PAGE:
Modern Materials To The Rescue
Until recently, soldering tools weren’t very high tech. Our first soldering pick was made from a section of sharpened coat hanger and most clamping and binding was accomplished using soft iron binding or baling wire. The problem with using iron wire is that silver solder adheres to it, it rusts and corrodes when quenched in water, plus it softens or relaxes at soldering temperature.
Once stainless steel tools and binding wire were introduced, the rusting problems were eliminated. Stainless steel is so tough, though, it’s difficult to bend to bind and clamp, and when heated to soldering temperature the wire relaxes causing holding issues.
Along Comes Titanium, the Super Metal
Titanium is a metal that doesn’t rust or corrode and retains its strength at soldering temperatures. If that’s not enough the material is a poor conductor of heat so it won’t act as a heat sink during soldering operations. We soon found that titanium soldering picks and tweezers worked great for moving or placing pieces of metal or solder into the soldered joint. All without any worry about the soldering pick or tweezer being soldered to the joint.
Titanium is now generally accepted as the standard material for soldering picks. You can make your own soldering pick using titanium wire. Epoxy one end into a wood dowel, then sharpen the tip. [3/8″ dia. X 4” lg. dowel]
Rumor has it that titanium bicycle spokes can be used as a solder pick. As yet we have been unsuccessful in our quest to acquire one for testing. Have any of you tried this? Please leave a comment below.
Titanium Soldering Clamps
Recently Knew Concepts began selling titanium strips and many jewelers have begun bending up their own soldering clamps.
We ordered some strips and made our own clamps to test and are very pleased with their performance. The titanium strips are also tough and hard to bend but they don’t relax at elevated temperatures so maintain their clamping force during soldering. The Knew Concepts website has links to video instructions as well as illustrations on how to form the strips.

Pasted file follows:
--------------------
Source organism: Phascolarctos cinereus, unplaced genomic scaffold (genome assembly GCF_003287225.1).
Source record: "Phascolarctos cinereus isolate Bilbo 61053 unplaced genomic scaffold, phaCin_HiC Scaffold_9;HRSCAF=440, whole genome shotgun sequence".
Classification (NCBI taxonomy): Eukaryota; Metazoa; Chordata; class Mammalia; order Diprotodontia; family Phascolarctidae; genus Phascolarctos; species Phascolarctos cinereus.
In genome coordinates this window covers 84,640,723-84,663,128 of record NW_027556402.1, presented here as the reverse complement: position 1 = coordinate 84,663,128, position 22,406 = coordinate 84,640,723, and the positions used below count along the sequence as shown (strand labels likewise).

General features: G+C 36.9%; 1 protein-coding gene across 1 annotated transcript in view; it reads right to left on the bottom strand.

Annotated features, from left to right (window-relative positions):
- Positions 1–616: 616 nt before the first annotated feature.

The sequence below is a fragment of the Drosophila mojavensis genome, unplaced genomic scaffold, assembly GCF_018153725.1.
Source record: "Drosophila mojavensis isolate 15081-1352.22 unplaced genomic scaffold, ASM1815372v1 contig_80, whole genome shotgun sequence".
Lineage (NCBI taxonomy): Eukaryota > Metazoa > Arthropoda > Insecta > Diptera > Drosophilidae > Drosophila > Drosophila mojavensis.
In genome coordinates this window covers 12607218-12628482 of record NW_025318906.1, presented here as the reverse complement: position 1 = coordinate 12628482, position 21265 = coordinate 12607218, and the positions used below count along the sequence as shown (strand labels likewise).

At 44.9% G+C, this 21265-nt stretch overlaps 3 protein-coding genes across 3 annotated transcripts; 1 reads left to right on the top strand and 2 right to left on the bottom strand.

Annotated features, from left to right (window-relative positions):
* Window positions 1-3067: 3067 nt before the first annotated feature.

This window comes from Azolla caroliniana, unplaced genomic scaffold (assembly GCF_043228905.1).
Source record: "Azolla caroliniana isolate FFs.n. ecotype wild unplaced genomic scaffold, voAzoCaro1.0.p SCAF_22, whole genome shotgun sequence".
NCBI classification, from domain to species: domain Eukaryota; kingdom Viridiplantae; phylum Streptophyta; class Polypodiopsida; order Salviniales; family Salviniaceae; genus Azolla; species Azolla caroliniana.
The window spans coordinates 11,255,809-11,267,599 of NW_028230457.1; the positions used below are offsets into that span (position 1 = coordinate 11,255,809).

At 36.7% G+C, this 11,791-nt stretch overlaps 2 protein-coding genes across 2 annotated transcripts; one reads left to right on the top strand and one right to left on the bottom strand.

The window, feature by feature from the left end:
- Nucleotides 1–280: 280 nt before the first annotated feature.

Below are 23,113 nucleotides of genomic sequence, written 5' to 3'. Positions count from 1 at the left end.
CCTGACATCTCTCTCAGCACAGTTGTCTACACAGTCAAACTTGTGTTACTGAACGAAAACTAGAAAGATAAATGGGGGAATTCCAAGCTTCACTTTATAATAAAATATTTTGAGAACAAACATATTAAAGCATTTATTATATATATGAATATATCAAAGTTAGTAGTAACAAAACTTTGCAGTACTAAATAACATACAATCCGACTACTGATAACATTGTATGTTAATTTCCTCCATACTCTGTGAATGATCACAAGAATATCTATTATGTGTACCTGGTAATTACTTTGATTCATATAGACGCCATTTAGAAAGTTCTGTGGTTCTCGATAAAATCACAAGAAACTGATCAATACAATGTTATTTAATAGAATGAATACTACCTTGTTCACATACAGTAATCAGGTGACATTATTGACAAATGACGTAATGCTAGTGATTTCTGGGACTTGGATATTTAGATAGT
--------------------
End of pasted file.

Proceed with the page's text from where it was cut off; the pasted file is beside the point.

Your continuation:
The only drawback we found was, for some applications the strips are just too large and strong. Luckily we found that some of our titanium wire can also be used to fashion smaller clamps required for delicate pieces.
The wire clamps are very easy to make. Cut a length of the wire and bend it in half so it looks like a hair pin. Bend it in half again. Smooth up the ends so they don’t scratch.
Caution: DO NOT USE YOUR GOOD CUTTERS!
Titanium wire is so tough and hard it will nick and destroy the cutting edge of your good cutters. Order a cutter specifically designed for cutting hard materials, such as music or spring wire and dedicate it to this purpose.
Titanium Soldering Pins
The same titanium wire can also be used to make soldering pins. Push the pins into the surface of firebricks to hold parts in place during the soldering operation. These are very easy to make and use and you’ll wonder how you ever got along without them. Titanium wire is available in several gauges from Rio Grande, 800.545.6566.
Dealing with the Heat
We recently found that cross-lock tweezers are now available in titanium. Cross-lock tweezers are great for moving, holding and clamping parts during soldering operations, plus they don’t act as a heat sink.
During some soldering operations, it’s necessary to place the flame under the metal in order to heat the heavier backplate without melting the thinner top parts, such as a bezel. One way to accomplish this is with a titanium trivet for enameling, made by Knew Concepts. Enamel, like silver solder, will not stick to the titanium. Another way to get the flame under the bottom of the piece is to wind a coil of titanium wire and form it into a toroidal or donut shape. You can also use titanium strips formed in various shapes to raise the project. Any of these devices allows the flame access to the bottom plate for even heating.
Another interesting soldering tool is a titanium hold-down tripod ﬁxture, which we recently developed. This tool is set for publication in our Ask The Experts column in the August 2017 issue of Lapidary Journal Jewelry Artist.
We’ve eliminated all the iron, steel, and stainless steel from our soldering tools and we ﬁnd our soldering operations are now more efficient. In addition, cleanup is greatly reduced which makes us Happy Campers!
Tom & Kay
Tom & Kay Benham are Contributing Editors to Lapidary Journal Jewelry Artist and author its Ask the Experts column. Have a question for them? Please leave a comment below.